Chevrolet 50th Anniversary Corvette Stingray Concept – Click above for high-res image gallery

The Chevrolet Corvette is a uniquely American invention. It's the quintessential sportscar from the land that brought us baseball and apple pie. Interesting, then, that General Motors would choose to seek out design studies from its various styling studios from all around the globe, particularly those in Europe.

According to AutoWeek, though, that's just what GM's vice president of global design, Ed Welburn, did late last year when the time came for The General to start drafting proposals for the next-gen Corvette. Why would GM consider looking at European design flavors for its oh-so-American, V8-powered, rear-wheel drive sportscar? Demographics. According to Welburn, "We have challenges in the States with the Corvette. The average age of the customer is really rising."

That average age, for those keeping track, is 54 years-old (so says the Power Information Network). And it seems that the import-favoring younger generation in America isn't all that interested in the current 'Vette, a fact that has undoubtedly played a part in the Corvette's 48-percent sales decline in 2009 over the previous year.

One thing's for certain – its certainly not the Vette's all-conquering performance that's holding it back. Perception seems to be a bigger problem. "We have to develop a design that feels trimmer, meaner, to go along with the incredible performance that the car has," said Welburn, referring to the notion that many believe the current Corvette looks too big despite being roughly the same size as the benchmark Porsche 911. We might also suggest that GM needs to gag the beancounters who will undoubtedly threaten to nickel-and-dime the quality out of the next Vette's interior.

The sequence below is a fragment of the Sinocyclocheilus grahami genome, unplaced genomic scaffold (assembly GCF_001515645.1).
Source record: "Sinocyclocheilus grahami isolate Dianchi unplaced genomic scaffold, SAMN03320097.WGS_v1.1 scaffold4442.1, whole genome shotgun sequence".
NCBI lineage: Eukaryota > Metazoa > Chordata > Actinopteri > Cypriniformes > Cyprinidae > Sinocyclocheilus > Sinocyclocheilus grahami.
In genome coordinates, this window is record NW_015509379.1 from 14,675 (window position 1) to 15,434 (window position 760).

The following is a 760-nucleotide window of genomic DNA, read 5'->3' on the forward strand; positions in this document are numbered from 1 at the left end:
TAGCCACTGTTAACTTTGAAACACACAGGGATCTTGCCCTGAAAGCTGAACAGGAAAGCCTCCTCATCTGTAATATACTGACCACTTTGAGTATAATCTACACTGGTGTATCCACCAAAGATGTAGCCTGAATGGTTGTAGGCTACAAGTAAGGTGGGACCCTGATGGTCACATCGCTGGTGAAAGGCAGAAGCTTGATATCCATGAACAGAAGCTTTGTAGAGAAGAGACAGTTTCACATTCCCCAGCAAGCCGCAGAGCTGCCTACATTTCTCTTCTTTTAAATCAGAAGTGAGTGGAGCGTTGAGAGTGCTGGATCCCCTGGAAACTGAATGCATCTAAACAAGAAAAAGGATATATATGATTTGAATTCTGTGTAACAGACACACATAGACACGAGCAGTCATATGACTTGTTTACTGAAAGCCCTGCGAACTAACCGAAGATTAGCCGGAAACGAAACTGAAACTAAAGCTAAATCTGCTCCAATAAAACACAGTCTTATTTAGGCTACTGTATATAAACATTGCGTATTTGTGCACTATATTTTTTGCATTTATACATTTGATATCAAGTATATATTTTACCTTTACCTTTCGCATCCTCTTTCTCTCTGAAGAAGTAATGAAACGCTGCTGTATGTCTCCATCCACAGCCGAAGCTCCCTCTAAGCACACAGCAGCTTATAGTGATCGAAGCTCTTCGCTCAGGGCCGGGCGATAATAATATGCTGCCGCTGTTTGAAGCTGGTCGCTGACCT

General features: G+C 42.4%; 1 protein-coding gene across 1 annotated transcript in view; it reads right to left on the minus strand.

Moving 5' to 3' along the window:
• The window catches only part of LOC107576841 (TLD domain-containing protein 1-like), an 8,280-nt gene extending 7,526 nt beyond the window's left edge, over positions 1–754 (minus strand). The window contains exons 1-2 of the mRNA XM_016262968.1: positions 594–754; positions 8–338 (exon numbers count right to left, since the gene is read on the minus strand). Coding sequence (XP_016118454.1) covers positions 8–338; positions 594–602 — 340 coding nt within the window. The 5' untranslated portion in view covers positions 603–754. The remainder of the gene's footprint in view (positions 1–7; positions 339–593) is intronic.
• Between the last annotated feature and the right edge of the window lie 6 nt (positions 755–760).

Whatever the case, Welburn knows the car can't stray too far from its heritage. "It can't mutate into something that gets so far away from Corvette that it is no longer a Corvette," he said. It seems the future may hold very interesting things for the iconic Corvette within the next two or three years. We anxiously look forward to seeing what Chevrolet manages to cook up.


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[Source: AutoWeek]